• Playgroup good for children, parents

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  • Katie Peterson | Staff Writer
    “I got three, mommy!” 3-year-old Brayden Thompson shouted after he knocked down a block tower and caught three blocks in a bucket during the Army Community Service and Family and Morale, Welfare and Recreation Community Playgroup Feb. 8 at Patch Community Center, 320 Pope Ave.
    The weekly playgroup is 9-10:30 a.m. every Thursday from September to May, and is open to all families with children ages 0-3 who are registered with Child and Youth Services.
    “This is a way to offer families a place to come and play with one another, and we can model an appropriate developmental play for them,” said Erin Ford, New Parent Support Program home visitor and co-playgroup facilitator. “We do early literacy through stories and songs and it’s a place for parents to find support with one another and bring a sense of community for them.”
    The playgroup offers an hour of free play with blocks, dinosaur toys, trucks and dolls before ending with a story and songs at circle time. The Feb. 8 session included “Eyes & Nose, Fingers & Toes,” an interactive book by Sesame Workshop and motion songs, “If You’re Happy and You Know It,” “Itsy Bitsy Spider” and “The Wheels on the Bus.”
    “Sometimes we have themes for special holidays but there’s not always a specific theme. We have some regular songs that we do every week so the kids learn them and become comfortable with them so they can participate within them more,” Ford said. “Because they’re so little, they’re still learning, but the songs help promote language and development.”
    Brayden’s mom Wendy Thompson, wife of Maj. Mark Thompson, Training and Doctrine Command Analysis Center, said it gives her son a chance to play with children his own age.
    “He has an older sister, (5-year-old Anna) and she has a lot of friends that come over to play, but he doesn’t really have any friends his age,” Thompson said. “So, he’s learning more constructive play with his peers.”
    Christina Loredo, mother of 2-year-old Grace, said the playgroup has helped with her daughter’s social skills.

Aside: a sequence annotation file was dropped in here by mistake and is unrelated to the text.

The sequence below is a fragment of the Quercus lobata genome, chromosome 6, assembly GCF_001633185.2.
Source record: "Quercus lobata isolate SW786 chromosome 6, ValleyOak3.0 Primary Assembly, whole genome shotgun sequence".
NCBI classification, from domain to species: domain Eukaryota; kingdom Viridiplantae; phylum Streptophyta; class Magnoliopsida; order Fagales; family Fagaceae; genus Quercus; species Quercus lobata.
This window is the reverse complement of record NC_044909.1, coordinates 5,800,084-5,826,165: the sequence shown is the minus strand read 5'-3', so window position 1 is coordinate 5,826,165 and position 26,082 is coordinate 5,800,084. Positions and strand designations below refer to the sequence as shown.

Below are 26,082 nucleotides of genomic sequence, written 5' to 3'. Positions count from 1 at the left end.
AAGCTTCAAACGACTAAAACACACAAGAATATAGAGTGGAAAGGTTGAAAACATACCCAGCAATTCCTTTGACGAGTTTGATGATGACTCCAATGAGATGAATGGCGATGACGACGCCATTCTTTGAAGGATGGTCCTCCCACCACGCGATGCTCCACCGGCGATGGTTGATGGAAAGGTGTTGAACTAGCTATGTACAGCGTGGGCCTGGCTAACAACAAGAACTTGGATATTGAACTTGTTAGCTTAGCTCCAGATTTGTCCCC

“For my son, (6-year-old Aiden), I worked full-time so he had daycare with natural socialization. She doesn’t have that same benefit because I’m a stay-at-home mom now,” Loredo said. “She’s a lot more reserved so this has helped her go from not being able to even be with a babysitter to me being able to drop her off places and she doesn’t scream anymore because she’s had all this practice with other adults and other children. She’s blossomed and become a lot more social.”
    Page 2 of 2 - Thompson said her children haven’t experienced a big move yet, having been stationed at Fort Leavenworth for four years, but having the playgroup and other activities have been ways to prepare them when a move happens.
    “I think knowing that other posts offer the same activities, you can be a little bit more prepared and get your kids ready, knowing that (you can say) ‘When we move here, they will still have playgroups and gymnastic classes,’” Thompson said. “So, it helps them feel a little bit more comfortable moving to a new place knowing that they’re going to make new friends and knowing that they’ll have familiar activities.”
    Joanne Medellin, NPSP home visitor and co-playgroup facilitator, said the playgroup offers benefits for the parents as well as the children.
    “It just gives the parents the opportunity to socialize with other parents because I think they get a chance to normalize what’s going on for their kids developmentally by seeing different developmental stages that the kids are going through,” Medellin said. “A lot of parents have questions about that and I think they kind of utilize the playgroup to talk with other parents and talk to us about different ages and stages that they’re going through and see what to expect and what’s normal.”
    Thompson said it’s a great way to meet friends.
    “We have to engross ourselves immediately and find other spouses who are there and you connect with,” she said. “I make my friends through my kids.”
    Loredo, whose husband Maj. Elias Loredo is currently on a yearlong unaccompanied tour to Korea, said the group of friends she has obtained through the playgroup has helped her while her husband is gone.
    “It’s made all the difference. This gives us something to do to pass the time,” she said. “I have a large support group now. We’ve been sick several times and the ladies at these playgroups have brought me groceries and offered to watch my kids for me, and if I hadn’t come to these playgroups, I would have nobody to help me.”
    Thompson originally heard about the playgroup from Loredo, who ­­met each other through gymnastic classes with Brayden and Grace. Loredo said she told Thompson and other friends about the group because she wants to help get the word out because “it’s a good group.”
    “It’s not just for your children — it’s for you, too. If you’re at home, it just helps foster a place for all the other moms to get together and bond,” Loredo said. “The kids are off developing their social skills, but we’re creating friendships for ourselves and that’s very important when you stay at home because you don’t have that many opportunities to find friends, especially friends in the same life stages as you. So, we can kind of all go through this life stage together and it helps a lot.”
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